Minority and low-income children have many of the same aspirations for college as more advantaged children, but their enrollment and completion rates lag. This contradiction between high expectations and constrained achievement provides one of the more vivid illustrations of failure of the education path to act as the great equalizer. Addressing the educational challenges facing disadvantaged children will require innovations that can create greater equality of opportunity, such that their innate talents and academic effort translate into meaningful access to college. Evidence points to differences in asset accumulation as part of the key to explaining educational gaps. Children’s savings for school, even at very low levels, may empower low-income high school graduates to enter and succeed in college. Some of these effects may be a result of children’s changed engagement with institutions, which they see as supportive of their aspirations and consistent with their normative expectations. Children’s Savings Accounts (CSAs) can be a step toward changing the educational trajectories of disadvantaged, but talented, children in the U.S.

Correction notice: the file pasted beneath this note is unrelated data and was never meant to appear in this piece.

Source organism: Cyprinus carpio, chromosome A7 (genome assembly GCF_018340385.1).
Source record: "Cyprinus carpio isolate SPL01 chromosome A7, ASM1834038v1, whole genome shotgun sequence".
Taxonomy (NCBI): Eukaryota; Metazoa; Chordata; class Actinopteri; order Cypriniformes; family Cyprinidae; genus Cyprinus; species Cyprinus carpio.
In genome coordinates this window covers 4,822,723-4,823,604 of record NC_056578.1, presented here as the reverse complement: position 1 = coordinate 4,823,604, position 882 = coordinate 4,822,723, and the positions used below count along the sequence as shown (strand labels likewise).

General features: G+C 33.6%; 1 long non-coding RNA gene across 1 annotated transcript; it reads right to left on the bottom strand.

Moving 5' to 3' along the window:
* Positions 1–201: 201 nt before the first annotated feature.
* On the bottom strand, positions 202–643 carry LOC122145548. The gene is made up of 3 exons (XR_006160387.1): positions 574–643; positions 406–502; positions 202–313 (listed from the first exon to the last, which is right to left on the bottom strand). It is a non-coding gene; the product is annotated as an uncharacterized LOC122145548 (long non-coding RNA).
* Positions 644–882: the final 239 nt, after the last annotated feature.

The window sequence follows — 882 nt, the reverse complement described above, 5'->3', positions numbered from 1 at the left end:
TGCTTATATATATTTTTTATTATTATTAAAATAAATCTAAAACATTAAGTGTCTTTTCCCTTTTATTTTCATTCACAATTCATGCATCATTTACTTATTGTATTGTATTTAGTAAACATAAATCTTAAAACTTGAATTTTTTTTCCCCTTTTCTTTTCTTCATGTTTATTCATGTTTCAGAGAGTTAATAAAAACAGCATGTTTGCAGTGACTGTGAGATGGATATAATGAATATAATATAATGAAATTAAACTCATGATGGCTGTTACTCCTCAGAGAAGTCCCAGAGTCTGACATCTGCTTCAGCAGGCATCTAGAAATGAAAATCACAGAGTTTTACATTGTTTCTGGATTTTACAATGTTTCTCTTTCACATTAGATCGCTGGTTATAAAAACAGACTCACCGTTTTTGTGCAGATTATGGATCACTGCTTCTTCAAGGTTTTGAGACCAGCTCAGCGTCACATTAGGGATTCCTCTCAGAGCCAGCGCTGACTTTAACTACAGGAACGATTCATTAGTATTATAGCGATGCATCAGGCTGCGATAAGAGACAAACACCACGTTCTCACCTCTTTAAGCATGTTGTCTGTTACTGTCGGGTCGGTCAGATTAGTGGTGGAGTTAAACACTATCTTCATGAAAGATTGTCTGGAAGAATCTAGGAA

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Elliott, W. & Rauscher, E. (2013). From disadvantaged students to college graduates: The role of CSAs (Chapter 4 - Brief). In W. Elliott (Ed.), Giving children a financial stake in college: Are CSAs a way to help maximize financial aid dollars? (Biannual Report of the Assets and Education Field). Lawrence, KS: Assets and Education Initiative.